Hopkins County Commissioners Court commemorated the 41 years of service of the Hopkins County Regional Center by honoring the dedication of the members of the first governing board who remain active citizens in our community.
“It is an honor for the court to honor them,” County Judge Robert Newsom said Monday.
Newsom noted that the Civic Center came into existence due to the combined enthusiasm, interests and efforts of not only the city, school district and county, but numerous volunteers, business people and individuals working together.
Discussion of financing for a proposed new livestock show barn and Civic Center had begun in February of 1974, according to county records. The city and county agreed a new facility was needed in order to host livestock shows.
On April 3, 1975, Gordon Wilson was approved by the Commissioners Court as the architect for a $1,391,283 Civic Center and livestock arena construction project.
Fundraising campaigns for the complex resulted in donations by several companies, local business owners and individuals; some citizens also donated cattle, Newsom read from a proclamation at the Jan. 27, 2020 Commissioners Court meeting.
On Nov. 1, 1976, Reb. Sam B. Hall Jr. announced approval of a $694,500 Economic Development Administration grant, according to the proclamation.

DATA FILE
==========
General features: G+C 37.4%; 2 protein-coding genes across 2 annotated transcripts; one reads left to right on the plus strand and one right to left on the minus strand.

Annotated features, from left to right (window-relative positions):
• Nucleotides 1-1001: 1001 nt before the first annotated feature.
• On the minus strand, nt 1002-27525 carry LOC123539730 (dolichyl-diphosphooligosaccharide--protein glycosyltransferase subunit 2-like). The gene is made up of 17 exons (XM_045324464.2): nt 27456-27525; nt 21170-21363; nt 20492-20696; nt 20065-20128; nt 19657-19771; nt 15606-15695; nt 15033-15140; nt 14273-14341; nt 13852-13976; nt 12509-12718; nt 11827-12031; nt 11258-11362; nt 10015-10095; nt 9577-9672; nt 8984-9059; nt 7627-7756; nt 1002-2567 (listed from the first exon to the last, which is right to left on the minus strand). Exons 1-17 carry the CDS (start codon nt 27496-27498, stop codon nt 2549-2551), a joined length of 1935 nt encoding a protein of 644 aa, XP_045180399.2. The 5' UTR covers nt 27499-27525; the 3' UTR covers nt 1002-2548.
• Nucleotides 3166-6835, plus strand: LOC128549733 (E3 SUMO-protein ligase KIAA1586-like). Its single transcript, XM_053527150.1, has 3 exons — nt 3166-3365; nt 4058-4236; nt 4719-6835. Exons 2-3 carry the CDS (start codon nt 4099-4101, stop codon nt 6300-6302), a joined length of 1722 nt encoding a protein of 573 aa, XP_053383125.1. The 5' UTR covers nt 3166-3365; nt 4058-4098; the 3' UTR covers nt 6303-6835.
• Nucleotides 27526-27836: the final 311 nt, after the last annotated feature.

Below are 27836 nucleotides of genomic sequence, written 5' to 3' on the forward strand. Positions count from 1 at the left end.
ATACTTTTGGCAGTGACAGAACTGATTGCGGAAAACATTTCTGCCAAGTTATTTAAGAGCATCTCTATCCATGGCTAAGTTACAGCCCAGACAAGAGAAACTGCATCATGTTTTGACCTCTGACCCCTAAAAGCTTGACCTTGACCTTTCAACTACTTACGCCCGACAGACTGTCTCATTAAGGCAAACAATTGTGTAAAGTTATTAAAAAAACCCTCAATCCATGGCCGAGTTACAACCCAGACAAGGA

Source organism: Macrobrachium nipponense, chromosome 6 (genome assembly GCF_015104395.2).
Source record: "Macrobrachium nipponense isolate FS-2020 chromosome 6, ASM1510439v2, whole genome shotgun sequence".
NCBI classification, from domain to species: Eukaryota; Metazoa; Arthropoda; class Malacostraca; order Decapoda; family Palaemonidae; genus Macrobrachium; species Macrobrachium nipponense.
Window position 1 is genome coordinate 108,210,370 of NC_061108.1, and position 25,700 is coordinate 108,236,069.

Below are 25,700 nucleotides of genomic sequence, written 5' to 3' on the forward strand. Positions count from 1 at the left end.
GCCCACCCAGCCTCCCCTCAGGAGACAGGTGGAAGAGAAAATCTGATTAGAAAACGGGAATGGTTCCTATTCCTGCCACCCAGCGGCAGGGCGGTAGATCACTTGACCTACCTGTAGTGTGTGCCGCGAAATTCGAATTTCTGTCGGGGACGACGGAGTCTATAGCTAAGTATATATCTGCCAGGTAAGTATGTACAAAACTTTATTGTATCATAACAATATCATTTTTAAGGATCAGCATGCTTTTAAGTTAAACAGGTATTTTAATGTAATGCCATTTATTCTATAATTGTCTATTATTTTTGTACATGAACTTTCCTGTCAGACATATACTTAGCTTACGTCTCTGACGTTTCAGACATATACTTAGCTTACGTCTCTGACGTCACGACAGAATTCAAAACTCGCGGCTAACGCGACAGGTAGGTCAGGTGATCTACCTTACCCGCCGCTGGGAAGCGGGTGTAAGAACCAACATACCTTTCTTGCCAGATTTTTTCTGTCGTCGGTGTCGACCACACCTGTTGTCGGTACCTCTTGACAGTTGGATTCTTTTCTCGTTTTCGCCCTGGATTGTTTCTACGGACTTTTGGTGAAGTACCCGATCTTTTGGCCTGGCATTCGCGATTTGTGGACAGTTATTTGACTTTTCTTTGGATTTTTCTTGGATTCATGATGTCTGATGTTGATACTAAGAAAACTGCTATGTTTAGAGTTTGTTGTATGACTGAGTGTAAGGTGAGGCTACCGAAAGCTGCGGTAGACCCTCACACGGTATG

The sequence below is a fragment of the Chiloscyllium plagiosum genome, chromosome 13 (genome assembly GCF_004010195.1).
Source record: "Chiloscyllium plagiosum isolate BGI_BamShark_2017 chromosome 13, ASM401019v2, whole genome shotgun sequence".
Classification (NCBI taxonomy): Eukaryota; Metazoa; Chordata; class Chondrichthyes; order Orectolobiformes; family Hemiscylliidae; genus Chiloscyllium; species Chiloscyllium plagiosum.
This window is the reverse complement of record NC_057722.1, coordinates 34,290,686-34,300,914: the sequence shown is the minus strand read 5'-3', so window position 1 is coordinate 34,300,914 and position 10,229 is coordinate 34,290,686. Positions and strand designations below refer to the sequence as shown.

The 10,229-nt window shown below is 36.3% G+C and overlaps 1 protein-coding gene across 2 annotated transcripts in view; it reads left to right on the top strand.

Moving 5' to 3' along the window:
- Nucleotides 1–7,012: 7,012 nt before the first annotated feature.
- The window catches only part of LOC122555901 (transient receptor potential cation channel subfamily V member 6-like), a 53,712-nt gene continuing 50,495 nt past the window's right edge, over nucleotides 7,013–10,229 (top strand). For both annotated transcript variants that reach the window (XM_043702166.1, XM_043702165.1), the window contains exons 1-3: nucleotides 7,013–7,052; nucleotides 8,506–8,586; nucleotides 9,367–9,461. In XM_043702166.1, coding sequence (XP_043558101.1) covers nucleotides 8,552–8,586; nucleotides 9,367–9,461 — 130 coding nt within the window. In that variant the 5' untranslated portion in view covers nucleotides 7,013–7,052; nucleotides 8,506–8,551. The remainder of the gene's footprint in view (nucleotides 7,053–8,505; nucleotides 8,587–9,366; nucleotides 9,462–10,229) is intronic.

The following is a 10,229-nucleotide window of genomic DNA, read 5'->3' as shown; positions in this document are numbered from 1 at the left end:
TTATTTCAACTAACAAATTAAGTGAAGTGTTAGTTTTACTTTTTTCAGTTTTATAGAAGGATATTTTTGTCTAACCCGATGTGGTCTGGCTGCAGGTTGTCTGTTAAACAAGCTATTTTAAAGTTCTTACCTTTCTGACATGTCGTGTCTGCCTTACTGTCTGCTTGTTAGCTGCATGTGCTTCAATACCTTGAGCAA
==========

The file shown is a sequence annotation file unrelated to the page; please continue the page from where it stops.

“Through the visionary leadership of its Charter Board and subsequent Planning Committee, The Hopkins County Regional Civic Center began to surface as a reality with its groundbreaking ceremony, sub-grade work completed by the City of Sulphur Springs followed by the pouring of support piers in June 1977,” Newsom said.
The high school’s desire for a new auditorium was also incorporated into the Civic Center vision.
On Nov. 13, 1978, Gary Odom, Paul Herschler, Patsy Johnson, Bobby Price, Rod Henderson, Abe Dial, Lynda Hager, Bruce Fielden, W.S. Long, Guy Mayes and Carrol Nichols were recommended during Commissioners court as the Civic Center Board members. They began serving as the First Governing Board for the Hopkins County Regional Civic Center on January 1, 1979, the day the Civic Center opened its doors.
Since it’s inception, the three-unit facility has continued to host annual livestock shows, regional conferences, festive events, concerts (some featuring renown musical artists), rodeos and rodeo championships.
While many of the member have passed away or moved on, “outstanding Hopkins County citizens Gary Odom, Patsy Johnson and Lynda Hager continue to serve their friends, neighbors and visitors in Hopkins County,” Newsom said.
“Not only did they serve then, but they serve today. That’s the kind of citizens that make Hopkins County a great place to be at,” Newsom said.
Civic Center Manager Lonnie Fox presented Hager, Johnson and Odom with plaques “In appreciation for being one of the original members of the governing board of directors of Hopkins County Civic Center, January 1, 1979.”
“These three and nine others jump started us back January 1979. We are glad y’all got us going,” Fox said.